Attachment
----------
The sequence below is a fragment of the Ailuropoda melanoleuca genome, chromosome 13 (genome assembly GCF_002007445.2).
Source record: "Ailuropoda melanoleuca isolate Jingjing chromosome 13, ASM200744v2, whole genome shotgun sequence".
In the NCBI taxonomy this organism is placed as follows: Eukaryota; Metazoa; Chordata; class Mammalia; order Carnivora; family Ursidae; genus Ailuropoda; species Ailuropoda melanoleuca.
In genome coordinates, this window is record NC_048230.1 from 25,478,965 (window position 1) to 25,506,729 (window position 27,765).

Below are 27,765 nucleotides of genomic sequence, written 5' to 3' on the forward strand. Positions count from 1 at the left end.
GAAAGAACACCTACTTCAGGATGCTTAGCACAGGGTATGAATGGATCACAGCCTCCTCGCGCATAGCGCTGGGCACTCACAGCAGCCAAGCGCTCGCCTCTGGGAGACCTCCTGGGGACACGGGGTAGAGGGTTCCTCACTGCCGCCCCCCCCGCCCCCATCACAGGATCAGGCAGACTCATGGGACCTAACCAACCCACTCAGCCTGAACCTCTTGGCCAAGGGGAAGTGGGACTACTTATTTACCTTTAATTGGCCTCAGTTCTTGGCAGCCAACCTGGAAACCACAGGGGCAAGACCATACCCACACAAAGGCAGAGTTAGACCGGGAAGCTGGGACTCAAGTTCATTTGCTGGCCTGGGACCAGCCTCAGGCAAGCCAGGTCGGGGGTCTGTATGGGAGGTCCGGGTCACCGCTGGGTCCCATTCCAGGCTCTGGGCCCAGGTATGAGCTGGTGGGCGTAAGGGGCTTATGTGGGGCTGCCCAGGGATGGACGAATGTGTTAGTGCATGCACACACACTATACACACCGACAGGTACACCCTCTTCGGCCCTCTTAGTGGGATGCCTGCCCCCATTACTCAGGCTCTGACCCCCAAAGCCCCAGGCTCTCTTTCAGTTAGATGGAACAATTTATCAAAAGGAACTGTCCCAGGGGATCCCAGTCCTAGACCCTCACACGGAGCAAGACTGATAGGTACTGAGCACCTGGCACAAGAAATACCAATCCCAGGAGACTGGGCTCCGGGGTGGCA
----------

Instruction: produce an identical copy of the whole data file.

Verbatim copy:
The sequence below is a fragment of the Ailuropoda melanoleuca genome, chromosome 13 (genome assembly GCF_002007445.2).
Source record: "Ailuropoda melanoleuca isolate Jingjing chromosome 13, ASM200744v2, whole genome shotgun sequence".
In the NCBI taxonomy this organism is placed as follows: Eukaryota; Metazoa; Chordata; class Mammalia; order Carnivora; family Ursidae; genus Ailuropoda; species Ailuropoda melanoleuca.
In genome coordinates, this window is record NC_048230.1 from 25,478,965 (window position 1) to 25,506,729 (window position 27,765).

Below are 27,765 nucleotides of genomic sequence, written 5' to 3' on the forward strand. Positions count from 1 at the left end.
GAAAGAACACCTACTTCAGGATGCTTAGCACAGGGTATGAATGGATCACAGCCTCCTCGCGCATAGCGCTGGGCACTCACAGCAGCCAAGCGCTCGCCTCTGGGAGACCTCCTGGGGACACGGGGTAGAGGGTTCCTCACTGCCGCCCCCCCCGCCCCCATCACAGGATCAGGCAGACTCATGGGACCTAACCAACCCACTCAGCCTGAACCTCTTGGCCAAGGGGAAGTGGGACTACTTATTTACCTTTAATTGGCCTCAGTTCTTGGCAGCCAACCTGGAAACCACAGGGGCAAGACCATACCCACACAAAGGCAGAGTTAGACCGGGAAGCTGGGACTCAAGTTCATTTGCTGGCCTGGGACCAGCCTCAGGCAAGCCAGGTCGGGGGTCTGTATGGGAGGTCCGGGTCACCGCTGGGTCCCATTCCAGGCTCTGGGCCCAGGTATGAGCTGGTGGGCGTAAGGGGCTTATGTGGGGCTGCCCAGGGATGGACGAATGTGTTAGTGCATGCACACACACTATACACACCGACAGGTACACCCTCTTCGGCCCTCTTAGTGGGATGCCTGCCCCCATTACTCAGGCTCTGACCCCCAAAGCCCCAGGCTCTCTTTCAGTTAGATGGAACAATTTATCAAAAGGAACTGTCCCAGGGGATCCCAGTCCTAGACCCTCACACGGAGCAAGACTGATAGGTACTGAGCACCTGGCACAAGAAATACCAATCCCAGGAGACTGGGCTCCGGGGTGGCA